Thursday, May 30, 2024
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Brunei Town

Less is more

Nicole Anzia

THE WASHINGTON POST – Home organisation has been turned into an art form by social media influencers who share beautifully curated images of pantries arranged by colour or linens tucked neatly into labelled baskets. There is a full-blown obsession with organising. But all of this ignores the root of the problem. It’s not that we need to organise our junk to make it prettier. It’s that we need to buy less stuff to begin with.

People seem to be shopping constantly, buying whatever appeals to them without a second thought, whether it’s clothes, kitchen gadgets, makeup or sports equipment. It’s common for people to have so much that they forget or can’t find what they have, so they buy more, only to discover the duplicate later. It’s a vicious cycle.

Here are some tips to help you break up with overconsumption.

I frequently go into clients’ homes, and as they show me around, they’ll usually open a few closets and say: ”I have no idea what’s in here.” Or they’ll explain that they couldn’t find the box of printer paper they bought last month, or their hammer or stapler, so they bought another one. This seems harmless, but when it becomes routine, it creates problems.

Begin by taking a look around to see what you have, what you need, what you like and what you can get rid of. Periodically taking a basic inventory and purging will help you make more informed shopping decisions and will help eliminate repeat purchases. You don’t have to inventory your entire household at once; break it into manageable categories, such as kitchen appliances or clothes, then identify what you use regularly and what can go.

Also consider which belongings bring you joy and which ones you wouldn’t miss if they were gone. Do clothes and shoes make you happy, or do you prefer the items you brought back from a trip or inherited from a family member? Are your books your most prized possessions? These questions will help you set priorities and stay focussed when shopping.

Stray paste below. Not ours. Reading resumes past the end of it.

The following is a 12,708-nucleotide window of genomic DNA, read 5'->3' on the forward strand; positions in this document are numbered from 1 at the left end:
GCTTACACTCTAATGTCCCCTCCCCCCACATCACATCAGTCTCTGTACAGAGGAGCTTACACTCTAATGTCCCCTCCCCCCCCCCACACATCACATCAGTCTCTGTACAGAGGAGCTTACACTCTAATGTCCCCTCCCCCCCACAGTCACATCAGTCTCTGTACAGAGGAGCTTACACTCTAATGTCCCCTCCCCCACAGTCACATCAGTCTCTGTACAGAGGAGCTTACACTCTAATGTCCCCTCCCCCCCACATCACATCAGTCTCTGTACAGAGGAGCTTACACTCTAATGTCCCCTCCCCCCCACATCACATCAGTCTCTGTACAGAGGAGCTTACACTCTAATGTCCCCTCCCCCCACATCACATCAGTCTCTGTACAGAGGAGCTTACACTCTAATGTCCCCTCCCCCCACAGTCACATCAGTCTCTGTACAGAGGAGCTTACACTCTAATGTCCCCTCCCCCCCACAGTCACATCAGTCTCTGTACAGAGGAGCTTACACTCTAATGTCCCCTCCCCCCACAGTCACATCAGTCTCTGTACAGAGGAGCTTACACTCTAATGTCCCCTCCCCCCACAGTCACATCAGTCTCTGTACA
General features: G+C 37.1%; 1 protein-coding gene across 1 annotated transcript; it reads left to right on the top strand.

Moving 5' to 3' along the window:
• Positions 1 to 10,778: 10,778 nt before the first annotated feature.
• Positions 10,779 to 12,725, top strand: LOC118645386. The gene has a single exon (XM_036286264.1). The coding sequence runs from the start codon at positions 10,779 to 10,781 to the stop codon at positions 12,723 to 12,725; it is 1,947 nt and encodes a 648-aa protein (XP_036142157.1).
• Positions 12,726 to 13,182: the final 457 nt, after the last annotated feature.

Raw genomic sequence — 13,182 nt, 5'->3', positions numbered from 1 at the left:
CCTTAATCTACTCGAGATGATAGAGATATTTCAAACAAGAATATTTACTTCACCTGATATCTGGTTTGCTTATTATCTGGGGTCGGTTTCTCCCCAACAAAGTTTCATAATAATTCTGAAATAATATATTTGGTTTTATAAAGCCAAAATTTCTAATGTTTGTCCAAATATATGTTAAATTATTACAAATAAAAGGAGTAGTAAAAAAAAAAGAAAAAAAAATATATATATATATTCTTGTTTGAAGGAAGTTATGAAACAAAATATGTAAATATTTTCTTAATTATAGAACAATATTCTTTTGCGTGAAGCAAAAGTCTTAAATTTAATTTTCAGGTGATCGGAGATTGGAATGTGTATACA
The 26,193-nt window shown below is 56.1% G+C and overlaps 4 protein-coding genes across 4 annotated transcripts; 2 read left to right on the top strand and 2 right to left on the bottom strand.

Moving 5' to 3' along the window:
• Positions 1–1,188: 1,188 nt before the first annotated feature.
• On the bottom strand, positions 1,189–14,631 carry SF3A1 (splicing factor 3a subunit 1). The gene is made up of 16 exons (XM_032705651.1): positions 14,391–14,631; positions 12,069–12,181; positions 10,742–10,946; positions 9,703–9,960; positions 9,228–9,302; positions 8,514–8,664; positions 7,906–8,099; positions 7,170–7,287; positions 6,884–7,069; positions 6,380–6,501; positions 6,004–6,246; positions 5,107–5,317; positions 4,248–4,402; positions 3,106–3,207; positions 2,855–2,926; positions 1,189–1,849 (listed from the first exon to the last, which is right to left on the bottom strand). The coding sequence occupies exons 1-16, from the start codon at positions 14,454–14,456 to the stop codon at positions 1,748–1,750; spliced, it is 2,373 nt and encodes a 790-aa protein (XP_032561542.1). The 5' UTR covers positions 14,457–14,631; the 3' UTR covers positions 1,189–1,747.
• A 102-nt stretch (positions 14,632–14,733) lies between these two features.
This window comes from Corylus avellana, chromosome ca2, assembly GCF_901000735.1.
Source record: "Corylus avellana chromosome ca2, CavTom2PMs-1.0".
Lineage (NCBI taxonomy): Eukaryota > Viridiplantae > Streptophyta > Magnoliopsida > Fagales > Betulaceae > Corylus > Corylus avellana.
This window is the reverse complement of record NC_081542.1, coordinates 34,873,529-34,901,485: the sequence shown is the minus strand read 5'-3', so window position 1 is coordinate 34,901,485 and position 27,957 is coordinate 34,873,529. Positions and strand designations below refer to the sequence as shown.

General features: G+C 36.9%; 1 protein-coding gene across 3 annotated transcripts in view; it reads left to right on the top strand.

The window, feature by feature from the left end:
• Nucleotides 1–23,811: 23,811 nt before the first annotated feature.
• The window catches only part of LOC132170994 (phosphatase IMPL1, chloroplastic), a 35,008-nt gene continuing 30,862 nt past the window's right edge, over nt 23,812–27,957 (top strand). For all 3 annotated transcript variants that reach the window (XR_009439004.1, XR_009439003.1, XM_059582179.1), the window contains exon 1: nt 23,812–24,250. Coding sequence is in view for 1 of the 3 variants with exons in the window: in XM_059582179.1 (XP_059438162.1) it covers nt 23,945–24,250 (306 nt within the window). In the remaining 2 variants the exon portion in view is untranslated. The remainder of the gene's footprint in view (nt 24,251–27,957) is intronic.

Our shopping habits are complex. Some people buy items because they’re on sale or come highly recommended. Other people think it’s necessary to stock up on almost everything ”just in case”. And other people shop because it makes them happy. But the excitement usually doesn’t last long. New items make people happy momentarily, then they become part of the mountain of stuff we find overwhelming.

Shopping mindfully – instead of impulsively or compulsively – will save you money and liberate you from the time required to organise, the constant churn of items coming into and going out of your home. Deciding to buy something may not require much mental energy, but deciding what to do with unwanted items can be stressful and take up considerable time.

Avoid buying pieces ”just because”, and commit to being a more conscious consumer.

Some people limit accumulation by following a ”one-in, one-out” rule: If they buy a new pair of jeans, for example, they donate a pair of old ones. Or, if they need a new desk, they make a plan to sell or donate their old ones. Although that’s a good philosophy, it would be even better if we asked ourselves whether we really needed a new desk or a pair of jeans. Maybe the existing desk could still work if it were positioned differently or if you made better use of the space around it. You could also paint it for an updated look.

Before you buy something, consider where you will keep it. It sounds obvious, but haven’t we all made purchases then brought the items home and wondered where to put them?

Mindless shopping has costs beyond the price of the object and how clutter affects our mental health. It also teaches our children how to value – or not value – their belongings, and it makes each item seem less special.

Our consumption habits also affect the environment. Buying less, considering where and how pieces are made, and shopping locally are all ways to help protect the planet. The manufacturing, shipping and disposal of the goods we’re all churning through are draining increasingly scarce resources. We should all do our part to minimise our footprints.

Shopping for new items can be fun, and it’s natural to want to have everything you need for you and your family to live comfortably. But how many tablecloths, sweaters, pairs of shoes and beauty products do we really need? Most of us only regularly use a small percentage of what we own.

Reaching a state where we spend less time organising and keeping track of our belongings and more time enjoying them starts with purchasing fewer of them. Doing so will benefit us, the next generation and our planet.